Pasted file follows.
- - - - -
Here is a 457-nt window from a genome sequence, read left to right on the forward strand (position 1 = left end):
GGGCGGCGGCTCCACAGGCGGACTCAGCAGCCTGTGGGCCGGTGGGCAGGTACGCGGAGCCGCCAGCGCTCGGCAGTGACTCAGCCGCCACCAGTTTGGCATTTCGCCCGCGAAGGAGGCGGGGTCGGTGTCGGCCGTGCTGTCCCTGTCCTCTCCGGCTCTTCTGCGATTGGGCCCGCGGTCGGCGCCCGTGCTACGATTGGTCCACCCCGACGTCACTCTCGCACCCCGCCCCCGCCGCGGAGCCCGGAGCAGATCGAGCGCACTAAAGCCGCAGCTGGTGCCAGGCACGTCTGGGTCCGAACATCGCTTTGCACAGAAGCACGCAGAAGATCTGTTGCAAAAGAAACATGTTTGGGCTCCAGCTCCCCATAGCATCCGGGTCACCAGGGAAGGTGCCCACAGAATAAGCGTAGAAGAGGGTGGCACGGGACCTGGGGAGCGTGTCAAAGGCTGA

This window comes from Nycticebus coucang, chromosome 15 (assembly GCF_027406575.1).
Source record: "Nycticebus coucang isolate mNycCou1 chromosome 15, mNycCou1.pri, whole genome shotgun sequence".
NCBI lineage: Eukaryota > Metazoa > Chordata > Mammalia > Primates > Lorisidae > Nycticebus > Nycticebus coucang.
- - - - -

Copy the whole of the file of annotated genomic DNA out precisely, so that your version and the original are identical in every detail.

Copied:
Here is a 457-nt window from a genome sequence, read left to right on the forward strand (position 1 = left end):
GGGCGGCGGCTCCACAGGCGGACTCAGCAGCCTGTGGGCCGGTGGGCAGGTACGCGGAGCCGCCAGCGCTCGGCAGTGACTCAGCCGCCACCAGTTTGGCATTTCGCCCGCGAAGGAGGCGGGGTCGGTGTCGGCCGTGCTGTCCCTGTCCTCTCCGGCTCTTCTGCGATTGGGCCCGCGGTCGGCGCCCGTGCTACGATTGGTCCACCCCGACGTCACTCTCGCACCCCGCCCCCGCCGCGGAGCCCGGAGCAGATCGAGCGCACTAAAGCCGCAGCTGGTGCCAGGCACGTCTGGGTCCGAACATCGCTTTGCACAGAAGCACGCAGAAGATCTGTTGCAAAAGAAACATGTTTGGGCTCCAGCTCCCCATAGCATCCGGGTCACCAGGGAAGGTGCCCACAGAATAAGCGTAGAAGAGGGTGGCACGGGACCTGGGGAGCGTGTCAAAGGCTGA

This window comes from Nycticebus coucang, chromosome 15 (assembly GCF_027406575.1).
Source record: "Nycticebus coucang isolate mNycCou1 chromosome 15, mNycCou1.pri, whole genome shotgun sequence".
NCBI lineage: Eukaryota > Metazoa > Chordata > Mammalia > Primates > Lorisidae > Nycticebus > Nycticebus coucang.